Set between the jagged range of the Malvern Hills and the mountains of Wales, Herefordshire is a quiet secretive county of rolling green hills and beautiful wooded valleys. The best known feature of the landscape is the broad and winding course of the River Wye, once a formidable obstacle on the journey between England and Wales. Nestling on the banks of the rivers, in the folds of the hills, beside the orchards and fields of hops, are picturesque small towns and villages of half-timbered or red sandstone houses, some standing close to churches with curious detached towers. The latter, like the many castles, were built for defence, for times past this was the violent borderland in which the English and Welsh fought one another. That the sleepy city of Hereford, with its many treasures and magnificent cathedral, was subjected to a formidable siege in the Civil Wars should come as no surprise, for almost every corner of the county has its own story to tell of past battles, mysterious events and ancient traditions.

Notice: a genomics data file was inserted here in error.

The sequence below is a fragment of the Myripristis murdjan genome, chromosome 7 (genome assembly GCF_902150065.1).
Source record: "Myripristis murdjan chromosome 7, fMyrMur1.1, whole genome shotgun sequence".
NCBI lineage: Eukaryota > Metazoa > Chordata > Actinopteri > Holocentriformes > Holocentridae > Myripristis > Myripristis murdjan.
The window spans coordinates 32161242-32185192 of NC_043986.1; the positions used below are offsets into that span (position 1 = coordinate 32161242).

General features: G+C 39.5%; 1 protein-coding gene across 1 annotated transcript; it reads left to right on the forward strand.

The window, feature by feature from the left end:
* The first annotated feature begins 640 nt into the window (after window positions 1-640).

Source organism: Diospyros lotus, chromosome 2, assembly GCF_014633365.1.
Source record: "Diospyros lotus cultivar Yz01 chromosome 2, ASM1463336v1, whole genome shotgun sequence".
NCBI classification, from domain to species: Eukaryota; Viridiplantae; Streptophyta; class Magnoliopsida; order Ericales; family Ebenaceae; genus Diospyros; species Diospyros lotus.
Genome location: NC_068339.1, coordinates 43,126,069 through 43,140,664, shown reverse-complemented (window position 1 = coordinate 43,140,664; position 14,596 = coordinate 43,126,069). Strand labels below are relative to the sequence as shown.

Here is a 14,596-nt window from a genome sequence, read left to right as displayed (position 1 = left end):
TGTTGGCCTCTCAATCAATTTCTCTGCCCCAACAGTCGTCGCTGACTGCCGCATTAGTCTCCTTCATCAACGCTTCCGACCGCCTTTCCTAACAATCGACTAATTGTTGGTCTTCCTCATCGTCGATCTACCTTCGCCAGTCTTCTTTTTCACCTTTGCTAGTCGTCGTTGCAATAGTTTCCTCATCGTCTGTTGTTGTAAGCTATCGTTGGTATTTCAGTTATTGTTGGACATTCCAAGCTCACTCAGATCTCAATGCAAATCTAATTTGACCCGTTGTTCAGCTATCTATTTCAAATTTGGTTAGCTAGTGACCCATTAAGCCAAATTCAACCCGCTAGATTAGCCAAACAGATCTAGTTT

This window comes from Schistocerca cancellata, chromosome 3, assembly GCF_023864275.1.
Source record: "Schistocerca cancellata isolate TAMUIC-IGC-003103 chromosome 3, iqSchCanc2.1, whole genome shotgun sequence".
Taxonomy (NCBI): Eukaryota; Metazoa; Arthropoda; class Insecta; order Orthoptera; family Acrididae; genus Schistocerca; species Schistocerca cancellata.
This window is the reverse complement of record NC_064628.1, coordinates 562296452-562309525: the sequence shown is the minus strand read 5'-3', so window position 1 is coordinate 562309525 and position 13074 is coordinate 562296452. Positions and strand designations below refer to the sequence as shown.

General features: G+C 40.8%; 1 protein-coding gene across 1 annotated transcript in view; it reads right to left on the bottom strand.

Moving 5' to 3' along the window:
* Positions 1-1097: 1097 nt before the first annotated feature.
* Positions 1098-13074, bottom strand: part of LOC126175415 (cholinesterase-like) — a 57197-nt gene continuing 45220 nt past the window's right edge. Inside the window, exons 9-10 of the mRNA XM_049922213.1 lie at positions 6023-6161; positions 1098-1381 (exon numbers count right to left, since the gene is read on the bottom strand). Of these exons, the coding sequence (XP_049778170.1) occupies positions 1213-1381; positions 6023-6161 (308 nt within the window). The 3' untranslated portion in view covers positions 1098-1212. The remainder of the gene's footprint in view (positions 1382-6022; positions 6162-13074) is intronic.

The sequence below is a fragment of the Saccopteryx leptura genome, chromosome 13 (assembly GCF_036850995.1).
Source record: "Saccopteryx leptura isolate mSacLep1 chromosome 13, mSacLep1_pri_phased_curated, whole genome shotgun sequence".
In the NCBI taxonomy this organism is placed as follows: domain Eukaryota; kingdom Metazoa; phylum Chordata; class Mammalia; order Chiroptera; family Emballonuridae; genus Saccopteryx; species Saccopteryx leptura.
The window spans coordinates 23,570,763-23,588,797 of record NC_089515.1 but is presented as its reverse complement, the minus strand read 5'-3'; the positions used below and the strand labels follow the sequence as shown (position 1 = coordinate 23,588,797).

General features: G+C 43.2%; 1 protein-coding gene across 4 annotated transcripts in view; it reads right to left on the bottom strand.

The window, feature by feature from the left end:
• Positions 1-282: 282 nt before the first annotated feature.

In the church at Bacton is the tombe of Blanche Parry who, beginning her career as an infant’s nurse, and progressing through to the position of governess to Chief Gentlewoman of the Privy Chamber was the constant companion of Queen Elizabeth I. When the faithful attendant died aged 82 in 1589, the Queens image was sculptured on the tomb – a rare honour.